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I had just pulled out of Bolton Flats Wildlife Management Area in Bolton, when something on the side of the road caught my eye.  “A weasel on the road – let’s get it,” I exclaimed, excited by the prospect of scientific discovery. 

Making my way safely back on the busy road, my husband asked me, “Why do you want to pick it up?”  I replied, “It’s not often you see a dead weasel in decent condition for scientific analysis and I can record this on the roadkill website for Mass Wildlife.”

While I’m sure his eyes rolled, all he asked was if I had a plastic bag for the carcass. After pulling off the road and flicking on the hazard lights, I grabbed my gloves and a plastic bag, hustled up to the carcass and placed it carefully in the bag.  It was a male weasel with a slightly flattened skull, but the rest of the animal was in good condition. At home, I laid it out in the garage and took a few images with a ruler in place.

There are two species of weasels in Massachusetts, the Long-tailed weasel and the Short-tailed weasel. The ruler helped determine which kind of weasel I had collected. Both species are common and are often referred to as ermine when in their white winter coats. Though often found in Massachusetts, weasels are not always seen.

After wrapping the weasel securely in the bag and placing it in a small cooler with an ice pack, my last action was to visit the Linking Landscapes for Massachusetts Wildlife website. This website is part of a long-term collaboration by the Division of Fisheries and Wildlife and the Department of Transportation to minimize the impact of the existing road network on rare and non-game wildlife, while improving highway safety.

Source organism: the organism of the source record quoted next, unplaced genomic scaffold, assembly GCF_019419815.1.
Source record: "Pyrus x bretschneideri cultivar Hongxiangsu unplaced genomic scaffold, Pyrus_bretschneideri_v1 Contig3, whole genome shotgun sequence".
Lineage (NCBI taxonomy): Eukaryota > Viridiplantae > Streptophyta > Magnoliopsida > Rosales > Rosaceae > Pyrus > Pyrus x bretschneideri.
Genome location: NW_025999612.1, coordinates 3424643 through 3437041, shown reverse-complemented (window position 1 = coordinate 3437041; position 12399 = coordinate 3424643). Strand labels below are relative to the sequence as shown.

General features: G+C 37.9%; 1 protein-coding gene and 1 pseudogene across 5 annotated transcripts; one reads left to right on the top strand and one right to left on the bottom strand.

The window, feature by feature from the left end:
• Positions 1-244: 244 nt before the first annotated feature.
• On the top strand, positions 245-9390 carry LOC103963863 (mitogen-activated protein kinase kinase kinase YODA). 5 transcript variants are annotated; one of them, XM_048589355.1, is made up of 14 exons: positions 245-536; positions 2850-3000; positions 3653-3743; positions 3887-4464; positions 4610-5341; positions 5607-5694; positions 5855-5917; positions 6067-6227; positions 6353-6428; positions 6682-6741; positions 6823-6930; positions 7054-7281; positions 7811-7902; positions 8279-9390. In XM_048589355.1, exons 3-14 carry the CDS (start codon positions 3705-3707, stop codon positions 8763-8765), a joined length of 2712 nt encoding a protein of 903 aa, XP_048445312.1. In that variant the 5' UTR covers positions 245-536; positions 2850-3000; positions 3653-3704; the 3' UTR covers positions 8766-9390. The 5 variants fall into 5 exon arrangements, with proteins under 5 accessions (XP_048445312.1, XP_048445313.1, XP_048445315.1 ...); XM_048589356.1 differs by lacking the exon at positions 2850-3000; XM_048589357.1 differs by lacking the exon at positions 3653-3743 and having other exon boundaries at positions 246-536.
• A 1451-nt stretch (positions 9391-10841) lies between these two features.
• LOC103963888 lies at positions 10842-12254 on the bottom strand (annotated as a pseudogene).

Part of the effort involves data collection about wildlife on roads. Interested citizens can submit their observations of wildlife in three categories: general wildlife roadkills, amphibian migrations to temporary spring pools and turtle crossing hotspots.

It’s easy to submit the information for the general wildlife roadkills: give your name and email address, click on a Google map to record the exact location, identify the animal in the list given or – if it’s not there like the weasel I found – provide the information in the Comment box, hit the Submit button and you’ve just made a contribution to wildlife science!  With the warm weather coming and spring rains, it’s a great time to watch for salamanders, frogs and other amphibians crossing roads to spawn in vernal pools. So find some crossings and submit the data to the website but be sure of your safety on the roads.

 

Weasel and ruler March 2013

Written By:


Outreach Coordinator, MassWildlife

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